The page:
Members of Parliament are elected to make laws. As taxpayers, we pay salaries to enable them to do that. We assign our democratic power to MPs across the political spectrum to represent our interests as a sovereign nation. In return, we expect that they will consider the views of their constituents (us) when they cast their votes.
Surely, the whole point of elected representatives is that it's their job to make laws on our behalf. It's not our job to make decisions that they could (and should) make after three rounds of debate in Parliament. Yet, more and more frequently it seems that our elected officials are wary of showing the kind of leadership that we vote them in to display, instead preferring to defer their responsibility in favour of referenda. To me, throwing contentious issues to a public vote is arguably a cowardly exercise in buck-passing.
Referenda are costly and time-consuming. The ridiculous waste of time that was the flag referendum reportedly cost us $26 million and many months of stupefying national conversations about which national tea towel to vote for or against. Other referenda have asked the populace whether the number of firefighters should be reduced (unsurprisingly, the response to that was an overwhelming "no"), whether there should be a compulsory retirement savings scheme (again, "no"), and whether to retain the MMP system ("yes") among others.
This week, Winston – as he is wont to do – threw the cat among the pigeons (and his coalition partners under the bus) and suggested that abortion law reform should be put to a referendum. Completely blindsiding Tracey Martin, the New Zealand First minister who'd been tasked with (successfully) negotiating the proposed legislation with Andrew Little, Peters and the New Zealand First caucus suggested that instead of supporting the bill put forward by their coalition partners, they'd require a binding referendum on abortion.
It's an unsurprising and disappointing move that smacks of wanting plausible deniability with the New Zealand First conservative base. Legalising abortion is one of the more controversial political issues – although the majority of New Zealanders support safe and legal terminations – and passing the buck to voters allows politicians to throw up their hands and accept no responsibility, regardless of the outcome.
Why on earth would we want another referendum – adding to a referendum on cannabis law reform and a likely referendum on euthanasia – when we already employ politicians to make such decisions on our behalf? What will happen next – politicians will call for a referendum every time an issue comes up that might have the potential to threaten their re-election? We'd be having referenda every day. A Parliament that operated on that basis would be an enormous waste of time and money. The only potential benefit to holding more frequent referenda would be keeping the sagging New Zealand Post afloat.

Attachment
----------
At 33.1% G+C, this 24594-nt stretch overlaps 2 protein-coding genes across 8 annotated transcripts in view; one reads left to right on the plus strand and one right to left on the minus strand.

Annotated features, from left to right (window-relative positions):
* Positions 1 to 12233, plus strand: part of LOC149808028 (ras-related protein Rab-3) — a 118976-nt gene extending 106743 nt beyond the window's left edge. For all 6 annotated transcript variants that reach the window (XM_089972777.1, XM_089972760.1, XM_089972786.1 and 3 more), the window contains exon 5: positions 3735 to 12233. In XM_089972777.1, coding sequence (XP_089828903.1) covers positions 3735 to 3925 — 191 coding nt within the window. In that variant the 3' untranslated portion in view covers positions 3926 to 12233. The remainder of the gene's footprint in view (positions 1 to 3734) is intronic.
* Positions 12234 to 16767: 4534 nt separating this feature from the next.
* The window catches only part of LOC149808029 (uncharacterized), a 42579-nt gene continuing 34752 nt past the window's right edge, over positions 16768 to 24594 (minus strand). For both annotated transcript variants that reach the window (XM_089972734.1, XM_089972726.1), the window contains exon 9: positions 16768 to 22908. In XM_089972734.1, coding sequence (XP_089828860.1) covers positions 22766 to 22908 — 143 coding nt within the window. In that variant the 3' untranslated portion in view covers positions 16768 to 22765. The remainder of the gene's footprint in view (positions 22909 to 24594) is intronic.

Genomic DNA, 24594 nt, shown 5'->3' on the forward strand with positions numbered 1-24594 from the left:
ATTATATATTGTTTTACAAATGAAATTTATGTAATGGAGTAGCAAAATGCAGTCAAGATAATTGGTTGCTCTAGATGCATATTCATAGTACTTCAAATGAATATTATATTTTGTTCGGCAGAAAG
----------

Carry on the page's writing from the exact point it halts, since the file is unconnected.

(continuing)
Frivolous referenda aren't only wasteful, they also encourage and embolden extreme views, starkly dividing the population in the process. Overseas, one of the most notable and notorious referenda in recent memory was held in Australia in 2017 to determine whether or not the electorate supported legalising gay marriage. During the plebiscite campaign, ugly homophobic rhetoric dominated the media and public discourse for months. While love may have won in the end, the LGBTQ+ community had to endure months of nasty and invalidating conjecture to get to a conclusion that could easily have been reached inside Parliament buildings, had Australian politicians not been so gutless.
By contrast, New Zealand managed to legalise marriage equality without throwing a hospital pass to the public (and a wave of abuse to the rainbow community). Politicians debated the issue in the House, as they're paid to do, and they then voted. That's their job. That's the way that our democracy has been set up. We vote and elect people that the majority can agree with, then they vote on the issues of the day to create legislation that the majority can get on board with. Rightly or wrongly, that's the system we created, and that's how it's meant to operate.
Throwing contentious issues to the public should only happen in extreme circumstances, or in situations when politicians could be accused of voting according to their own conflicting interests, such as when determining the length a term of Government should consist of. There were two referenda on that issue, for the record, and on both occasions (in 1967 and 1990) the voting public agreed to retain the current three-year term.
Winston Peters lashes Labour over abortion law reform
Jacinda Ardern plays down Winston Peters' criticism on abortion law reform
Hosking: Winston again pulls the wool over naive Labour's eyes
Referenda are an essential democratic tool that should be used only sparingly. Calling for them willy nilly when the political kitchen gets too hot should be discouraged and penalised by the electorate. If MPs don't feel like they have a mandate to make difficult decisions on behalf of their constituents, why are they in the House in the first place?